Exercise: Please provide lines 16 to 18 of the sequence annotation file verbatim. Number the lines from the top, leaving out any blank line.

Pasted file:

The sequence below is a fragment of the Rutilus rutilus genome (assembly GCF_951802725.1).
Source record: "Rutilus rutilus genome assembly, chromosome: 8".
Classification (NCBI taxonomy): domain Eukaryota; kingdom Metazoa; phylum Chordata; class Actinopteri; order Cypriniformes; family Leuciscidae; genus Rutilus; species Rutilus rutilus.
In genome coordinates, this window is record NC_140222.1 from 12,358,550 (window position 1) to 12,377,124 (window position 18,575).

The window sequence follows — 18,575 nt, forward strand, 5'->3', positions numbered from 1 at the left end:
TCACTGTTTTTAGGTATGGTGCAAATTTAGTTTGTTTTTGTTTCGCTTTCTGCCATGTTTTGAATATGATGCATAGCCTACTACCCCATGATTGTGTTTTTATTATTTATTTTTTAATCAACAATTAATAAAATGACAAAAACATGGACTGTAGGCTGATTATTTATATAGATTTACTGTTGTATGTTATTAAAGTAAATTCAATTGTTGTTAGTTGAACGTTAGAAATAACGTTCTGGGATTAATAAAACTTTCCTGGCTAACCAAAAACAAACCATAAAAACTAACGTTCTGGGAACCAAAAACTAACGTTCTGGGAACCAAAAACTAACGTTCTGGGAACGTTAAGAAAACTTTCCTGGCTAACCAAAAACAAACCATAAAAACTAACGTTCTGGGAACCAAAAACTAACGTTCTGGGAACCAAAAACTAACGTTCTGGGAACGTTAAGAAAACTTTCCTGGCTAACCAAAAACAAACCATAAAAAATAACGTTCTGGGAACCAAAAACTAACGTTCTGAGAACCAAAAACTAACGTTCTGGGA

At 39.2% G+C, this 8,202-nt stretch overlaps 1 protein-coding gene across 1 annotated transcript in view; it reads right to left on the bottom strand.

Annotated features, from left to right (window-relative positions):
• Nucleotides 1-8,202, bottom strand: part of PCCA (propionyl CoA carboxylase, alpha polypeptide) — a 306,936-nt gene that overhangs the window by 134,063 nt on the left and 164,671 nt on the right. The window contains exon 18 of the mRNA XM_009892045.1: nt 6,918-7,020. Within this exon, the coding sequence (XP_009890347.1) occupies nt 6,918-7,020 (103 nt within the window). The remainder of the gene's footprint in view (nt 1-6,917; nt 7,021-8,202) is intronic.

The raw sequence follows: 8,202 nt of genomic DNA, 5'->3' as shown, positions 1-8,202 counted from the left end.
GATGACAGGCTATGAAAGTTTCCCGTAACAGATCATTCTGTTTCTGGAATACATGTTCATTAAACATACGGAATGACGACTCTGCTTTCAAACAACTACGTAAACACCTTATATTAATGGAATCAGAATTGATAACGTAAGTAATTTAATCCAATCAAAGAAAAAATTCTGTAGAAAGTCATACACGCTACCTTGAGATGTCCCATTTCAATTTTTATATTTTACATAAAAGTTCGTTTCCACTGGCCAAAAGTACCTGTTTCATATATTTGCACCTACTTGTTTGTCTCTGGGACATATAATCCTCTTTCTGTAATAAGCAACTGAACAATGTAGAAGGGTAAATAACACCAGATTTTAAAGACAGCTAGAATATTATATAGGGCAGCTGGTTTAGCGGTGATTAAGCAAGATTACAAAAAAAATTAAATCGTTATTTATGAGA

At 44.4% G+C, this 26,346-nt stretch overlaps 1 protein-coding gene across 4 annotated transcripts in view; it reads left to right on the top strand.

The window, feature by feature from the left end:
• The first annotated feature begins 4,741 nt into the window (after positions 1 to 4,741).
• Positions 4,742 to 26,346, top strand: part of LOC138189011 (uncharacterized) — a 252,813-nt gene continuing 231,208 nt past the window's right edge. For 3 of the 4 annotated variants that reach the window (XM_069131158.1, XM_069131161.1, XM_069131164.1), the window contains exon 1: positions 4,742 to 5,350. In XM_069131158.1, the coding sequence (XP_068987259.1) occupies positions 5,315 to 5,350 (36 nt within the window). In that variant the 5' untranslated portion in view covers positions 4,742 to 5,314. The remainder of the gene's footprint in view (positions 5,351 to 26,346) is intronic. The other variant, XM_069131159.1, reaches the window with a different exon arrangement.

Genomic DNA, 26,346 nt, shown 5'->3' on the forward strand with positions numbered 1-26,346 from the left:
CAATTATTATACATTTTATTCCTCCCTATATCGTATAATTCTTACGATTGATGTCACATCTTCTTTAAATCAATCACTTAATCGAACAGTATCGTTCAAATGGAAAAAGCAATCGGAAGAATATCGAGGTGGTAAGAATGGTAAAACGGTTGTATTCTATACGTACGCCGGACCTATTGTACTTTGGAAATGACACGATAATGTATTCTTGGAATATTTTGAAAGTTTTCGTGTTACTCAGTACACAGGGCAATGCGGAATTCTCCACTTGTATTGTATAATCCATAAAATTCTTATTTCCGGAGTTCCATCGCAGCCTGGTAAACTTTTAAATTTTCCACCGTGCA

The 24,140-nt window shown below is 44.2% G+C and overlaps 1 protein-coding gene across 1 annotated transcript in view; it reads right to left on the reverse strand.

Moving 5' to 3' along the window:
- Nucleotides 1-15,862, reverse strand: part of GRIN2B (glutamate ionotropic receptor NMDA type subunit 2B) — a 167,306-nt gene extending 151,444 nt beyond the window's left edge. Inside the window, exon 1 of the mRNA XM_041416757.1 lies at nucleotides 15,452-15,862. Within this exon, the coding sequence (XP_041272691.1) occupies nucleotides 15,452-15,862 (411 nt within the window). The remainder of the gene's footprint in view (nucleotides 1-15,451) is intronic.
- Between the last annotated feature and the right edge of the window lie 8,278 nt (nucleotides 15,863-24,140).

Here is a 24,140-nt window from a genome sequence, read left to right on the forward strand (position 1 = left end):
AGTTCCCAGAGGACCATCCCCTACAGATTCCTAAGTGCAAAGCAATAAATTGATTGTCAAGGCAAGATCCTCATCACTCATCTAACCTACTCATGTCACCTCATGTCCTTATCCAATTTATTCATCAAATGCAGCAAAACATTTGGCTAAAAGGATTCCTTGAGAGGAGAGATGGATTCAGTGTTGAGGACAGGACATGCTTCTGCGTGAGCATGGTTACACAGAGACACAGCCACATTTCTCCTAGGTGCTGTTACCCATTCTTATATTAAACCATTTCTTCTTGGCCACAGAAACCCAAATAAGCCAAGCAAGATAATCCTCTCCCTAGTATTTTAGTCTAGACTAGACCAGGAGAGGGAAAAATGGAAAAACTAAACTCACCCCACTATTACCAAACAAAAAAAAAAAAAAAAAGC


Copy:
Genomic DNA, 26,346 nt, shown 5'->3' on the forward strand with positions numbered 1-26,346 from the left:
CAATTATTATACATTTTATTCCTCCCTATATCGTATAATTCTTACGATTGATGTCACATCTTCTTTAAATCAATCACTTAATCGAACAGTATCGTTCAAATGGAAAAAGCAATCGGAAGAATATCGAGGTGGTAAGAATGGTAAAACGGTTGTATTCTATACGTACGCCGGACCTATTGTACTTTGGAAATGACACGATAATGTATTCTTGGAATATTTTGAAAGTTTTCGTGTTACTCAGTACACAGGGCAATGCGGAATTCTCCACTTGTATTGTATAATCCATAAAATTCTTATTTCCGGAGTTCCATCGCAGCCTGGTAAACTTTTAAATTTTCCACCGTGCA

The 24,140-nt window shown below is 44.2% G+C and overlaps 1 protein-coding gene across 1 annotated transcript in view; it reads right to left on the reverse strand.